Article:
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Turbines could end area's Harry Potter role  

Big-budget film and television drama producers could call cut on north Northumberland if the Middlemoor wind farm goes ahead, an industry scout has warned.

Mally Chung, who has worked on productions including 55 Degrees North, Badger and Rocket Man, and most recently on the big-screen feature Atonement, says 18 turbines will ruin the chances of the Alnwick area being used as a backdrop, especially for period pieces.

The town and its surroundings have already been made world-famous, not least by the first two Harry Potter films, parts of which were shot at Alnwick Castle. Other major titles have included Elizabeth, starring Cate Blanchett, and the Kevin Costner smash Robin Hood: Prince of Thieves.

And legendary North East director Ridley Scott is also believed to be considering using north Northumberland for his upcoming Robin Hood remake, starring Russell Crowe as the Sheriff of Nottingham.

But a wind farm would blow such opportunies, says Mr Chung, a location manager based in Carlisle.

“The attraction to an area for filming, especially a period feature film, is an unspoilt landscape,” he said.

“Although there are methods in which items can be removed from a film, they are both time-consuming and costly.

“The effect of an array of turbines on the horizon would almost certainly discount it ever being used for filming a period piece.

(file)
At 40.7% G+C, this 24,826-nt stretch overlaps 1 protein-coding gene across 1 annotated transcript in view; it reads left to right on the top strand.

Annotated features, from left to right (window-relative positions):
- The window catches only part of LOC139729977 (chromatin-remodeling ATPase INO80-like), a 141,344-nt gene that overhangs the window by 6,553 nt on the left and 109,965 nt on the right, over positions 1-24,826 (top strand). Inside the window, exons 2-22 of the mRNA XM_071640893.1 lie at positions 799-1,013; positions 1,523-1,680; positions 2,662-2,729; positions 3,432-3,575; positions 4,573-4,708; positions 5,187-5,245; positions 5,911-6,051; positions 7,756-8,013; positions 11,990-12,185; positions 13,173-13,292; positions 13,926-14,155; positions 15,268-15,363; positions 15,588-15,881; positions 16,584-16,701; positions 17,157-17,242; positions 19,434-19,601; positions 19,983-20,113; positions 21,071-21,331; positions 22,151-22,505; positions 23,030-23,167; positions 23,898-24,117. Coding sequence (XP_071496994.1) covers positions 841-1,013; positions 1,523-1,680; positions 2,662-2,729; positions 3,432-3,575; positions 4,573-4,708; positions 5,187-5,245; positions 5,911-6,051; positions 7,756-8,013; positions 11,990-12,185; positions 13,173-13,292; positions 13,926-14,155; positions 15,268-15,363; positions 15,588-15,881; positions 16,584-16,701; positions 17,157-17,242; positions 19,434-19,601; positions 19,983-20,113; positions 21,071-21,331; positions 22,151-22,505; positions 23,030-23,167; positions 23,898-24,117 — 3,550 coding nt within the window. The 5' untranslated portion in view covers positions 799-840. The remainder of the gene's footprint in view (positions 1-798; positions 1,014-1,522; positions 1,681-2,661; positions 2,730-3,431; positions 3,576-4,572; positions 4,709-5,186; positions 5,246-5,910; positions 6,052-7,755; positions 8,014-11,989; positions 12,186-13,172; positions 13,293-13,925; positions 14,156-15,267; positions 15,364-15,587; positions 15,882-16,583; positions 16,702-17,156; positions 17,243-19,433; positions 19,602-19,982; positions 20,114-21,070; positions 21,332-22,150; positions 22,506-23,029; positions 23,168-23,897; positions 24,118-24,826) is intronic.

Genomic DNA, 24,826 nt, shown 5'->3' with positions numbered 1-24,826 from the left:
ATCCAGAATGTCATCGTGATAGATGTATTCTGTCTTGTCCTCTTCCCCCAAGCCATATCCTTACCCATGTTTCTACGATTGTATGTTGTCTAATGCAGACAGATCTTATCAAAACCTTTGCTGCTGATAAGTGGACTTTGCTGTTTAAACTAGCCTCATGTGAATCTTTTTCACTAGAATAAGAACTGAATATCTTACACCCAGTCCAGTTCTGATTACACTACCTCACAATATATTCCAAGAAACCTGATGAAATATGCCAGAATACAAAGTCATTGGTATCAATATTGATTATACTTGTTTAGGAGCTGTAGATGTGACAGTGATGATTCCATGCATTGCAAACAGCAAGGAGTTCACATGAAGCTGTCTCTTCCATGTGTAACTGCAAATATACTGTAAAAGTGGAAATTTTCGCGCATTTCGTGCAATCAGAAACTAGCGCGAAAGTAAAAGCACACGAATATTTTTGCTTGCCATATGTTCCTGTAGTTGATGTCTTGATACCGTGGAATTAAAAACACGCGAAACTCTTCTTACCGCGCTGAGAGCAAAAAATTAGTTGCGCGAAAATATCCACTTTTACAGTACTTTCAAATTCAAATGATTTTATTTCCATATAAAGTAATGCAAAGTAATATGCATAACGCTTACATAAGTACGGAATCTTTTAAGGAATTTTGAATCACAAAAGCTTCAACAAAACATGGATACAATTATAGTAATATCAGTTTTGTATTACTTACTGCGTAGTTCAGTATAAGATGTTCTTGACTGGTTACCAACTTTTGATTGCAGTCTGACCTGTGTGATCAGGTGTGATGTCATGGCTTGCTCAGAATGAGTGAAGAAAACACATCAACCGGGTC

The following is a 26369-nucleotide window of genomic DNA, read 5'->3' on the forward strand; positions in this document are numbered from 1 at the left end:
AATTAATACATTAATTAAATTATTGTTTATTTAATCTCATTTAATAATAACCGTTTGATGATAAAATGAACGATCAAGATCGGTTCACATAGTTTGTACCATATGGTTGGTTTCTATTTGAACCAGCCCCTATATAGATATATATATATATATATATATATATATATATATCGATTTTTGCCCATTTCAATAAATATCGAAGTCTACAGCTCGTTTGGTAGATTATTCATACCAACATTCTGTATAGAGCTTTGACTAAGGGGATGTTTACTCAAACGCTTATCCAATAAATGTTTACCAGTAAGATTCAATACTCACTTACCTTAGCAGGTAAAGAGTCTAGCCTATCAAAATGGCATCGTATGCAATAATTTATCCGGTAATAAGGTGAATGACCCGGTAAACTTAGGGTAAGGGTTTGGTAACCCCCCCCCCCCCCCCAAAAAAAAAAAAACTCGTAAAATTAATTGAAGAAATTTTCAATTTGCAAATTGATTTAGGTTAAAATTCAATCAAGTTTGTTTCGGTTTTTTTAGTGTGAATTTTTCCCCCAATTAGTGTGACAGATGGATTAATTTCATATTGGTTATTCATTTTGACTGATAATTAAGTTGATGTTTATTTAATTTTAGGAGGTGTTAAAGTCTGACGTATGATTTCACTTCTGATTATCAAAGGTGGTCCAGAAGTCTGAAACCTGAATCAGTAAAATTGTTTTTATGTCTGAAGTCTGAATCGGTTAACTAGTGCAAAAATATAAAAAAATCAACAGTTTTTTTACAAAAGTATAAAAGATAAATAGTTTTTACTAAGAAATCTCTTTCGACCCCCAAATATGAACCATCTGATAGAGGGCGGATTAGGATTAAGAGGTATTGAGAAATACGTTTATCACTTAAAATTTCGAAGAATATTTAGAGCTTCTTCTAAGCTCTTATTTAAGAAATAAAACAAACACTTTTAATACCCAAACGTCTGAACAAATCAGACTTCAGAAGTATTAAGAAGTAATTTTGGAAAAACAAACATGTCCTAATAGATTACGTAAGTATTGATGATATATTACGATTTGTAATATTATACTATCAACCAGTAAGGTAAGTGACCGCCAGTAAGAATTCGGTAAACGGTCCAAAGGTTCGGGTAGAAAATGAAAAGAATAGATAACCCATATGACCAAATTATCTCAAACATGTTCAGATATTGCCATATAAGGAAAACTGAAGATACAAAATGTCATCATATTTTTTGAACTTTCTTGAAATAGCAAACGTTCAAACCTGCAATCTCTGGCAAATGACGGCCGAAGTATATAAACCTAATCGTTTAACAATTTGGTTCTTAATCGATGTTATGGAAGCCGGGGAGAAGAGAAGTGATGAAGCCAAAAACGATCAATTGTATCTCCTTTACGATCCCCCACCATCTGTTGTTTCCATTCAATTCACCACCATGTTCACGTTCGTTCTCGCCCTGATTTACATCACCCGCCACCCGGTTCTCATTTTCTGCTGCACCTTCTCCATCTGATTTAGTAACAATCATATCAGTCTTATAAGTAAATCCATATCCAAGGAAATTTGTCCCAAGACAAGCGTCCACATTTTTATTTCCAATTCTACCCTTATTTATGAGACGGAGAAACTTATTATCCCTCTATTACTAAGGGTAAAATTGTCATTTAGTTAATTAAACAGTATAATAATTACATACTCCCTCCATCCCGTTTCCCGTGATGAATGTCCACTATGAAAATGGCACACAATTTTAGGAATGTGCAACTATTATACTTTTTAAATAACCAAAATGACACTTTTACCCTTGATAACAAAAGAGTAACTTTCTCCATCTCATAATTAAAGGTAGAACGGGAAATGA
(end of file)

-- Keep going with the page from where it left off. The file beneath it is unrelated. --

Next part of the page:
“Should the proposed planning be accepted, I would have difficulty choosing this location to film and would recommend alternative parts of the country.

“Given that the proposed development has the potential to be seen from important landmarks and areas, such as Bamburgh Castle, Dunstanburgh, parts of Alnwick Estate and Holy Island, I believe it would be a visual travesty to filming, both factual and fictional.”

Mr Chung’s comments have been submitted to the inquiry, alongside similar concerns from Northumberland Estates at Alnwick Castle, the Alnwick Garden and other historic locations, which will be heard in coming days.

By Robert Brooks

Northumberland Gazette

17 November 2007

This article is the work of the source indicated. Any opinions expressed in it are not necessarily those of National Wind Watch.

The copyright of this article resides with the author or publisher indicated. As part of its noncommercial effort to present the environmental, social, scientific, and economic issues of large-scale wind power development to a global audience seeking such information, National Wind Watch endeavors to observe “fair use” as provided for in section 107 of U.S. Copyright Law and similar “fair dealing” provisions of the copyright laws of other nations. Send requests to excerpt, general inquiries, and comments via e-mail.

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